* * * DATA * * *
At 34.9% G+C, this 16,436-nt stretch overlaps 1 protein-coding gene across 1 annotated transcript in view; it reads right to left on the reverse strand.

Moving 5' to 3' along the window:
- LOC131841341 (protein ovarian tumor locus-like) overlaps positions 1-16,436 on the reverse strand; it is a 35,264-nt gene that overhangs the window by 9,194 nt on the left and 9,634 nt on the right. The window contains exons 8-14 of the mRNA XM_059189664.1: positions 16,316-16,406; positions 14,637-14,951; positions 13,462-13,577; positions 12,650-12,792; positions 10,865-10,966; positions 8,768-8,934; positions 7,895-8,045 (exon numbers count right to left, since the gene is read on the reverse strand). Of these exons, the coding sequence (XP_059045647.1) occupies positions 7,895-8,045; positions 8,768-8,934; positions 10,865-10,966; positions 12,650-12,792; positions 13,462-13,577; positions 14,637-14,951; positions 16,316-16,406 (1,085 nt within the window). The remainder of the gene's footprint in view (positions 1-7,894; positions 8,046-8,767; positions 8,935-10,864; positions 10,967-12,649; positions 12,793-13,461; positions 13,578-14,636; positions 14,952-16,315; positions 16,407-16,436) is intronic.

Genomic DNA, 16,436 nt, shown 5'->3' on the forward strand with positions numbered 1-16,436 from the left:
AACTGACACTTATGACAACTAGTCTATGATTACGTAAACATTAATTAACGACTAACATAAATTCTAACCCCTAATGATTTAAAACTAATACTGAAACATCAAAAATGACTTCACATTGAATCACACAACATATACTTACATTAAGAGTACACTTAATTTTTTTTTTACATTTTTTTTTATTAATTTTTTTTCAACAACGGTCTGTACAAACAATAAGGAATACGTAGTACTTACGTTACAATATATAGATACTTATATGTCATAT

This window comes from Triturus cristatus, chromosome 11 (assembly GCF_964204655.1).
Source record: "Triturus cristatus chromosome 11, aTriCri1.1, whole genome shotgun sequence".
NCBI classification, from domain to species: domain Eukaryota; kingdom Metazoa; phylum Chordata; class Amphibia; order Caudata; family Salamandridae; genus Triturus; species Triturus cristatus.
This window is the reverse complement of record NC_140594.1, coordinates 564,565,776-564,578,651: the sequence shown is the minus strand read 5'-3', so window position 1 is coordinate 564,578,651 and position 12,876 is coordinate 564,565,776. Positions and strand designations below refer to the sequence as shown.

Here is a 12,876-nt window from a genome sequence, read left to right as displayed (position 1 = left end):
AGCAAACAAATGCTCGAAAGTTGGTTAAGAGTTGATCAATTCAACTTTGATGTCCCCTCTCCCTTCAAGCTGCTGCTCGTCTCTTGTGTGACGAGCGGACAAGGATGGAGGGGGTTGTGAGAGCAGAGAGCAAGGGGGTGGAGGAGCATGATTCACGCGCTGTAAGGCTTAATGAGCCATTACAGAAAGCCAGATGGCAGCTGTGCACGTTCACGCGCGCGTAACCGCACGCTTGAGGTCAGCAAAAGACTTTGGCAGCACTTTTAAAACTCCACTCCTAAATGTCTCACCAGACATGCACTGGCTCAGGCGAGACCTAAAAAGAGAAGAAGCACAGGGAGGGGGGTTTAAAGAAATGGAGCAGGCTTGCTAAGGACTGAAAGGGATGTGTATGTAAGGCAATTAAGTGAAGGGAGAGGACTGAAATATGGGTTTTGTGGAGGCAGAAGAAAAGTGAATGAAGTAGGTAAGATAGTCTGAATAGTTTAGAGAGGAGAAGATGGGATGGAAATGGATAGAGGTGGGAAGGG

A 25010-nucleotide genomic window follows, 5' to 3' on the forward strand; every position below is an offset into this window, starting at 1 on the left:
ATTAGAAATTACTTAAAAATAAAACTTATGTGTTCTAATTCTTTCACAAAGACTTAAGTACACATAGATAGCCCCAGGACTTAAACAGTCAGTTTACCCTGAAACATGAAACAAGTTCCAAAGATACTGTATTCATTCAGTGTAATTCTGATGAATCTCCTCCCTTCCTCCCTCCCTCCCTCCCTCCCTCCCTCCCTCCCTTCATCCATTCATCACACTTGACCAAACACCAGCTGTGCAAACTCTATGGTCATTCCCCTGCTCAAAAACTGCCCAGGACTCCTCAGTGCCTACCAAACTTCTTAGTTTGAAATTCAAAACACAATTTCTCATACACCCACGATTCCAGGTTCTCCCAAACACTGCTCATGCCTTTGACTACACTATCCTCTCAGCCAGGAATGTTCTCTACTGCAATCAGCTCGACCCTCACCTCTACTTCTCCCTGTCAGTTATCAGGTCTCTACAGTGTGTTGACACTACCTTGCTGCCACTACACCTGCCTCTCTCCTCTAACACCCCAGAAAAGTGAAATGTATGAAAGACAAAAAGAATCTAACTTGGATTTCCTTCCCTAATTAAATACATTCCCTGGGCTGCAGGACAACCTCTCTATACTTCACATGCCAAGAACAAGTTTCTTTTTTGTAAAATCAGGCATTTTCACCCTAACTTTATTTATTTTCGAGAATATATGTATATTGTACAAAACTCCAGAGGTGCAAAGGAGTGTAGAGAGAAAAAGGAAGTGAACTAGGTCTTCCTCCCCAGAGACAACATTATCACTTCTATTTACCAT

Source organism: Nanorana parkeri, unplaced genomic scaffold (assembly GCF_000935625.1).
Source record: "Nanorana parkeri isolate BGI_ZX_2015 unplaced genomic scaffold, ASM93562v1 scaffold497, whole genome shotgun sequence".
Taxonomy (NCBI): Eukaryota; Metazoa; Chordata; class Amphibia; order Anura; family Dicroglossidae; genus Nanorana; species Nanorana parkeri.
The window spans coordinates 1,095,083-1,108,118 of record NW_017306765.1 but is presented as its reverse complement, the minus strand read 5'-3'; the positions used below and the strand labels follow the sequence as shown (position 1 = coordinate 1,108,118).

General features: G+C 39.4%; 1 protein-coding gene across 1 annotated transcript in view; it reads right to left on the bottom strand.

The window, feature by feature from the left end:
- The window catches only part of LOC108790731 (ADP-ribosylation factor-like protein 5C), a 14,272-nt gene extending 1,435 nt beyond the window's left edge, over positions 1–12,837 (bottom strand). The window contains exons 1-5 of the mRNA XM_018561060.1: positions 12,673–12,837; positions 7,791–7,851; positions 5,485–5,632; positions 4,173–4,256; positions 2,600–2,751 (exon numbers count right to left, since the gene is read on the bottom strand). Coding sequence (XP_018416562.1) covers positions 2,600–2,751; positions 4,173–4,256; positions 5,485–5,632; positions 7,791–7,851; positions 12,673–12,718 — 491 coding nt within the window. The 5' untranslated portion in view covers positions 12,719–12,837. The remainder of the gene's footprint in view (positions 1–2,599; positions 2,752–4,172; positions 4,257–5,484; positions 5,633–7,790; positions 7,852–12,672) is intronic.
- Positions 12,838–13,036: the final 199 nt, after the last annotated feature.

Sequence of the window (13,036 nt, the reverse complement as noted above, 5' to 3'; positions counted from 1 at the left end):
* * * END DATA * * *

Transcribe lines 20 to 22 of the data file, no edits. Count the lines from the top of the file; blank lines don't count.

- The window catches only part of LOC108790731 (ADP-ribosylation factor-like protein 5C), a 14,272-nt gene extending 1,435 nt beyond the window's left edge, over positions 1–12,837 (bottom strand). The window contains exons 1-5 of the mRNA XM_018561060.1: positions 12,673–12,837; positions 7,791–7,851; positions 5,485–5,632; positions 4,173–4,256; positions 2,600–2,751 (exon numbers count right to left, since the gene is read on the bottom strand). Coding sequence (XP_018416562.1) covers positions 2,600–2,751; positions 4,173–4,256; positions 5,485–5,632; positions 7,791–7,851; positions 12,673–12,718 — 491 coding nt within the window. The 5' untranslated portion in view covers positions 12,719–12,837. The remainder of the gene's footprint in view (positions 1–2,599; positions 2,752–4,172; positions 4,257–5,484; positions 5,633–7,790; positions 7,852–12,672) is intronic.
- Positions 12,838–13,036: the final 199 nt, after the last annotated feature.

Sequence of the window (13,036 nt, the reverse complement as noted above, 5' to 3'; positions counted from 1 at the left end):